Normally when I make a ruff I start by starching my silk organza. I spray it down good and wet, then I iron it dry. The downside here is that my iron gets gunked up, and frequently any dirt on my iron transfers to the lovely sheer silk and makes it ugly in patterns that match the metal under the cover on my ironing board. Or the iron just catches the lovely sheer silk and stretches the weave into awkward patterns, while leaving blotches of starch here and there in the mesh. Not ideal. So I wondered if it would be possible to just spray it down good and wet, then hang it to dry out, THEN iron it. Based on my reading, that seems pretty reasonable since it seemed that the period method of starching was to wash the ruffs, soak them in starch, hang them to dry then shape them with various hot irons. And then I thought, well I've got two different bottles of starch here - one the typical aerosol can of Niagara and the other something I picked up as an impulse buy next to the register at Hancock's that claimed to be the "starch alternative", which is non-aerosol and smells lovely. This stuff, called Best Press, works just fine on linen, btw, but I hadn't used it for making ruffs yet. Downside: I have no idea what either of these products are made of, other than "starch".
THEN I thought, well, hell, if I'm already going down the road of wanting to know what it's made of, I can just make my own. So I found an article about that. I immediately eliminated cornstarch as an option because that's a New World plant, as are, I think, potatoes. But rice - AHA! I've got rice! They COULD have had it, maybe not for making starch but, you know, I'm new to the period starch thing. Then I thought, now that I'm down this road of making this stuff from scratch, maybe I should be trying out a period method and see what they were dealing with, so let's just do some research and see what they made starch out of and try to do that. So I found an article about starching which cited a 15th century recipe for making starch from bran. Now we're in business! I hit my local Lunardi's and picked up some oat bran, pulled out some pots and in the process of looking for the rice I found something in our cupboard from a Japanese grocery labeled "Potato Starch". Okay, I thought, since we're here, one more pot won't take much more effort, so out of curiosity I threw another pot on for the potato starch.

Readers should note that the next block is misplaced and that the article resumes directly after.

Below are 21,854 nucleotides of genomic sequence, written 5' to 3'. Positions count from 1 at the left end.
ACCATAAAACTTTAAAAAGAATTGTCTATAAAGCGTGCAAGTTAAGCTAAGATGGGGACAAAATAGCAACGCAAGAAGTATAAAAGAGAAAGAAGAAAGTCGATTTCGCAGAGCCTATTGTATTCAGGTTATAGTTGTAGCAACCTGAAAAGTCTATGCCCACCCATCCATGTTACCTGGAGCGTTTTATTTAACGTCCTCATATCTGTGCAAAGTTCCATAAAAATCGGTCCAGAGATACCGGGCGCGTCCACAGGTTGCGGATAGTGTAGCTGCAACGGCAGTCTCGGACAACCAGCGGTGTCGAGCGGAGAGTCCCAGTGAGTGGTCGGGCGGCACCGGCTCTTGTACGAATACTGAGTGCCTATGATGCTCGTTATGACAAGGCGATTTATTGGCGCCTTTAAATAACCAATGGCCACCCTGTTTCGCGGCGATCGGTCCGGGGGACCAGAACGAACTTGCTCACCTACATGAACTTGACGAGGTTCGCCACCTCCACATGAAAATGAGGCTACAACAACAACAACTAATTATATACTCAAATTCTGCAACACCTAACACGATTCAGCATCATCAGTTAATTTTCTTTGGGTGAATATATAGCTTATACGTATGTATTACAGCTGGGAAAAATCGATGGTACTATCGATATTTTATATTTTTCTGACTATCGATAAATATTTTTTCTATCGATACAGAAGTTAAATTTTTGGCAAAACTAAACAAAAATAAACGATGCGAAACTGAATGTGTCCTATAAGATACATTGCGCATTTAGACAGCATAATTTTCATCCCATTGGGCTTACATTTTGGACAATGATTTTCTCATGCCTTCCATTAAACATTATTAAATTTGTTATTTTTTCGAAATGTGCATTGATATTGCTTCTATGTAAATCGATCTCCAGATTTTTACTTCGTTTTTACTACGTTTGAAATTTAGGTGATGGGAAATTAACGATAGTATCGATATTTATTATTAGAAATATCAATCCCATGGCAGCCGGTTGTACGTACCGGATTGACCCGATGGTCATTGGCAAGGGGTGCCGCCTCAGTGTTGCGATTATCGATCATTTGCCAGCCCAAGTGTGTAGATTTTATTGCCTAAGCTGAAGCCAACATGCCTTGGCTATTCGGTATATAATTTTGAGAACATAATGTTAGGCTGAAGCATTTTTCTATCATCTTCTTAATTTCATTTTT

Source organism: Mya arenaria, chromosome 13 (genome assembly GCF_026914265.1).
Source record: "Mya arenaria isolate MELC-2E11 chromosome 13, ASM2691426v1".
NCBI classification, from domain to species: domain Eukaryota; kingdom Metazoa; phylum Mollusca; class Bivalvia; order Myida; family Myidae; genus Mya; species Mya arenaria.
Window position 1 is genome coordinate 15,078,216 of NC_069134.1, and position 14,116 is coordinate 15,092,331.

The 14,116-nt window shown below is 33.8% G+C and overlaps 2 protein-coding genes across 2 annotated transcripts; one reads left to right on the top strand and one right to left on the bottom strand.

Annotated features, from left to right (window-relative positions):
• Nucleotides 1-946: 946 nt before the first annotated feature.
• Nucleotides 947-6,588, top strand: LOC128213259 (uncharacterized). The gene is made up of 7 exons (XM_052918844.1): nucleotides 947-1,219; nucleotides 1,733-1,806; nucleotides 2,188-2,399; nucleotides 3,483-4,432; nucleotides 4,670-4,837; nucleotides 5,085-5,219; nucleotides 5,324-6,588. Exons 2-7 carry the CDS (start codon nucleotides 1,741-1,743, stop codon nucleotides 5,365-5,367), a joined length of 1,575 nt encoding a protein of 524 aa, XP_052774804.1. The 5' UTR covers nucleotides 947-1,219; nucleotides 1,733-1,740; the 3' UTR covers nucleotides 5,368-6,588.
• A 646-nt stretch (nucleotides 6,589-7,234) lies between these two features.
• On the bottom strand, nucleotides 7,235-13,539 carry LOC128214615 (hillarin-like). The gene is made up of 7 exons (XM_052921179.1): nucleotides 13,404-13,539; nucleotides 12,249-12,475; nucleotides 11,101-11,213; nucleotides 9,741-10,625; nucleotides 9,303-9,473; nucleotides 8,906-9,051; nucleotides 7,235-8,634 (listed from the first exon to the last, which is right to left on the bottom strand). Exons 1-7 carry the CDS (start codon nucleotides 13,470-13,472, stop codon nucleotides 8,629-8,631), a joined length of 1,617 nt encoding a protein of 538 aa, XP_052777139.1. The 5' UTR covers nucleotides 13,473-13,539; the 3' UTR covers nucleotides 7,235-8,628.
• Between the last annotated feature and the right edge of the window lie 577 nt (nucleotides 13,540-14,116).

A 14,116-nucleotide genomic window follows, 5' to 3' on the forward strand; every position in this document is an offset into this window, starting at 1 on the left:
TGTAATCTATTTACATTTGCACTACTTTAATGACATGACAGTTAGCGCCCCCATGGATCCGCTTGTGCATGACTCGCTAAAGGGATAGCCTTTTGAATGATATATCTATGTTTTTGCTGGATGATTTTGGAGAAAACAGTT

Here's the lineup for my Exciting Starch-Making Experiment:
For the initial kickoff I started with a 4:1 water to starchy thing ratio:
1/2c Potato Starch, 2c water
2c Bran, 8c water (I had a lot of it)
1c Rice, 4c water
The first thing that happened was that I learned that the Potato Starch was already concentrated and refined, so it immediately got gluey (also take a moment to admire the manfully hairy yet muscular arms of my lovely assistant, cathyn):
I added 6 more cups of water while stirring to bring the ratio to about 16:1 (water:potato starch). The potato starch was the first one done, so I strained it through the same silk I will use for the ruff to get out any particulate matter that might catch in the mesh of the silk and make it look uneven and clumpy:
So then I had a bowl full of potato starch.
I had cut several strips of my ruff silk and labeled them with a sharpie, so I ran my P strip through the bowl and hung it to dry in the bathroom. The next one up was the rice. It takes a long time to cook rice to mush. It hangs in there as discrete rice grains for a long time then finally all at once it's mush. Check it out - rice mush!